Thursday, June 12, 2003

Moving to New Digs

Yep, thanks to the inestimatable Dean Esmay and his anti-Blogger jihad, I now have my own Moveable Type site set up for your enjoyment, faster loading, and accessible archives. < ! fangirly squeal> This is so KEWL! < ! / fangirly squeal, and by the way, you never heard OR saw that and if you say you did I will deny it with my dying breath>.


Please change any bookmarks/blogrolls accordingly.

Wednesday, June 11, 2003

Look - A Forest! Would have seen it earlier, except for those dang trees...

In one of the more amazing recent examples of what I will henceforth refer to as "academic wank," the ability of an academic institution to completely miss the simple in its pursuit of, well, I'm not entirely sure what, I present for your inspection the ongoing saga of Professor Sami Amin Al-Arian, the USF prof currently awaiting trial on charges of terrorism.
The main story here (thanks for the tip from J, over at nowatermelons) is ostensibly the American Association of University Professors' inability to understand why Al-Arian might lose his job when he's, you know, currently in prison awaiting trial for an amazingly long list of terrorist activities. Read the article yourself for some fun snarkiness at the AAUP's expense. But the real story is in the details, garnered from the AAUP's very own site.

It seems that FSU had a bit of trouble trying to figure out exactly what to do with Al-Arian back when all this started, and it subsequently put in motion one of the wankiest lawsuit/dueling academic institution/competing high-handed press release wordfests I've seen in a while. Back in 2001 when all this started, USF was all about the "academic freedom" where Al-Arian was concerned:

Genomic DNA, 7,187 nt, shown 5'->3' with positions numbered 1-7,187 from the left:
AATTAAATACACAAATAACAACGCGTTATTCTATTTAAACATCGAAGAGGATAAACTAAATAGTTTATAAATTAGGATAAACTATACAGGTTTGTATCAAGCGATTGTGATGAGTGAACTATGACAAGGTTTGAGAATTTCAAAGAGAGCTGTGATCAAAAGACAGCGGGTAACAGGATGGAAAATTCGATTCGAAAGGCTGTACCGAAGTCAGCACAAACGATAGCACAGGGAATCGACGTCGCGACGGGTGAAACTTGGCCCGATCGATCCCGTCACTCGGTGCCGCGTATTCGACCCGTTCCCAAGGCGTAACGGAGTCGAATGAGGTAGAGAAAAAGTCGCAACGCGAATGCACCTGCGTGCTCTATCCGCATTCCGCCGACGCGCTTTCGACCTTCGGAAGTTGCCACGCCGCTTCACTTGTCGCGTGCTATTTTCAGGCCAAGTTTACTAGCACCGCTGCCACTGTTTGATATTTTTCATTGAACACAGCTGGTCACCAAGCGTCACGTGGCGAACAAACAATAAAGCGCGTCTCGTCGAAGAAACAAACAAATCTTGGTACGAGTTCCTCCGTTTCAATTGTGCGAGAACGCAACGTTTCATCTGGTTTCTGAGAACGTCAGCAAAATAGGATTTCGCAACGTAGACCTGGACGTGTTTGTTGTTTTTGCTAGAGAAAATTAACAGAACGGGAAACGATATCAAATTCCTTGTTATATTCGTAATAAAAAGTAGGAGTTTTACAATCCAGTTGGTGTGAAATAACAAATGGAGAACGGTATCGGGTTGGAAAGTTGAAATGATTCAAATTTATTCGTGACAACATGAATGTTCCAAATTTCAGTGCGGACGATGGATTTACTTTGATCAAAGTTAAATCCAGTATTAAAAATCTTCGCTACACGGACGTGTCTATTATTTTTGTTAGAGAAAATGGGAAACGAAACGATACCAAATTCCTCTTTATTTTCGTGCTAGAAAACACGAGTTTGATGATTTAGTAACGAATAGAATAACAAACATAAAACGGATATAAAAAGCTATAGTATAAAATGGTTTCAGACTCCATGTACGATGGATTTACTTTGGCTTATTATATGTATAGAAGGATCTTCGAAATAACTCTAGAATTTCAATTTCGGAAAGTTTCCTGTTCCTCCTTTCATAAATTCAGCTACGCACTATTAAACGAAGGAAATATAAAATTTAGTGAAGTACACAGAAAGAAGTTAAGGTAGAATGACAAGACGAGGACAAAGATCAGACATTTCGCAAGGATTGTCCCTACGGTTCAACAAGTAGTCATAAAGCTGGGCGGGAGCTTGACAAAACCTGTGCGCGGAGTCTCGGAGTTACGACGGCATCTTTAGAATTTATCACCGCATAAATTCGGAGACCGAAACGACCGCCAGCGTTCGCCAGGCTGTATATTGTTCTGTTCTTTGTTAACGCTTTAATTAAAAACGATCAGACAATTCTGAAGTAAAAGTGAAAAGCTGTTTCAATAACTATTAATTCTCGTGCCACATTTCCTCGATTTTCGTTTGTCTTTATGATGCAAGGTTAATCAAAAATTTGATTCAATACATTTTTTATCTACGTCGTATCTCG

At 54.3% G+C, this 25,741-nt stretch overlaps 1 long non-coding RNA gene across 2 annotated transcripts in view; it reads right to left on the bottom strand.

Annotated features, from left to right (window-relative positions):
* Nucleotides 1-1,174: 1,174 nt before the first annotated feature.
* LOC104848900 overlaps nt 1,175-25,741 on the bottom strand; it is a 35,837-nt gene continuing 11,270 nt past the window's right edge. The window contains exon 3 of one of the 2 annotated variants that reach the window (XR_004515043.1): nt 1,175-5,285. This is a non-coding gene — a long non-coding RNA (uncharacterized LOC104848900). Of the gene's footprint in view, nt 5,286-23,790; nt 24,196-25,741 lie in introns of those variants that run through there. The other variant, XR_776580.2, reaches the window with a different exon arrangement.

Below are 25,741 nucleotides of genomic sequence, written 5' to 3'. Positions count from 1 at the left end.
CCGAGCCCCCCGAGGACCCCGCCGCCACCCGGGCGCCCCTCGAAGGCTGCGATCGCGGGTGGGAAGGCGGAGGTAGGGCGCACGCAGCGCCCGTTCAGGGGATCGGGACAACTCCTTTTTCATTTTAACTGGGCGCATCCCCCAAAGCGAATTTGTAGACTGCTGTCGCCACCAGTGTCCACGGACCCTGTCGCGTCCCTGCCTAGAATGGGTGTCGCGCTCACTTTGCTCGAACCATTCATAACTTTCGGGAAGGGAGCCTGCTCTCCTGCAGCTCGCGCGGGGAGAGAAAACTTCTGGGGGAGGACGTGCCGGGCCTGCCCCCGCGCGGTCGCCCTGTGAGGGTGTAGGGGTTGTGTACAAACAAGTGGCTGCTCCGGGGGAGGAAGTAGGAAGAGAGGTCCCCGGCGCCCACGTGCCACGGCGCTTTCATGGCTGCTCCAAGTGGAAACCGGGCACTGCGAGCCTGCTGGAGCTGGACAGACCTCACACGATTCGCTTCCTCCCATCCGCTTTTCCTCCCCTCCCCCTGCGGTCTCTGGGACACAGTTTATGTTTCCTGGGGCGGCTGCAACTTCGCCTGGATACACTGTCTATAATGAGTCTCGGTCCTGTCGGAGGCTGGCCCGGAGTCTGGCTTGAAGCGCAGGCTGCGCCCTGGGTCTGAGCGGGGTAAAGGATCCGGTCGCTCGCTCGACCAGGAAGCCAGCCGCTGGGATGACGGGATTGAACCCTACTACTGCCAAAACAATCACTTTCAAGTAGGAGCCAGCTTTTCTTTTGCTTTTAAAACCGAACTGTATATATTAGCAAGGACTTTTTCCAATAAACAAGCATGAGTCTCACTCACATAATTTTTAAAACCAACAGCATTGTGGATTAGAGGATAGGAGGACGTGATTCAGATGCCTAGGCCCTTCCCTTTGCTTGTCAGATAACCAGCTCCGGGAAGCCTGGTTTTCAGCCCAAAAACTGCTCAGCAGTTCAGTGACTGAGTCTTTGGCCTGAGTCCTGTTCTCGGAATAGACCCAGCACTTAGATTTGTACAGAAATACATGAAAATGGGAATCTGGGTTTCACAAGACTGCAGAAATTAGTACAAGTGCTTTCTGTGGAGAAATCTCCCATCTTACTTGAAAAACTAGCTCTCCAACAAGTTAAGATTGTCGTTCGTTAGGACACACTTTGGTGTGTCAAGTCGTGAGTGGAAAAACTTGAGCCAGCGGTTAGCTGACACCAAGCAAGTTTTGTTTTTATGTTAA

Regarding the disruption within USF that he was alleged to have caused, the response stated that "Dr. Al-Arian is simply not responsible for the unlawful conduct of those who would threaten to do violence to him or to the university because they disagree with his beliefs" and that his "exercise of his constitutionally protected rights cannot be curtailed because a mindless few have chosen to retaliate against him and against the university because he has spoken out about matters with which they disagree."

Yeah, funny how some folks get touchy about other folks wanting to exterminate them. Philistines.

But then, USF seemed to change its position (I'll go out on a limb here and suggest that they actually paid attention to what Al-Arian was doing with the money laundering and the blood on his hands, etc) and started looking for ways to lose this particular albatross. Enter the shining knights of the AAUP:

At its spring meeting on June 1, 2002, Committee A approved an interim statement on the Al-Arian case which it presented a week later to the Association's 2002 annual meeting and released to the media. The interim statement conveyed the investigating committee's beliefs that it had all the information it needed for a full report on the charges against Professor Al-Arian as they had been articulated in December and, with respect to these charges, that Professor Al-Arian's statements that allegedly injured the university "fell well within the ambit of academic freedom" and that the other stated charges were "too insubstantial to warrant serious consideration as adequate cause for dismissal."

The USF president, after much waffling and meeting, and trustee-ing and lawyering, finally decided to try and cut the cord. Admittedly (read the whole process--it's a doozy!), their grounds were shaky, but that's because they were so interested in covering their asses and being all PC at the beginning that they didn't have a strong history to base their subsequent cases on. At any rate, they looked for constitutionally/legally appropriate ways to axe Al-Arian, and the AAUP got all huffy about it: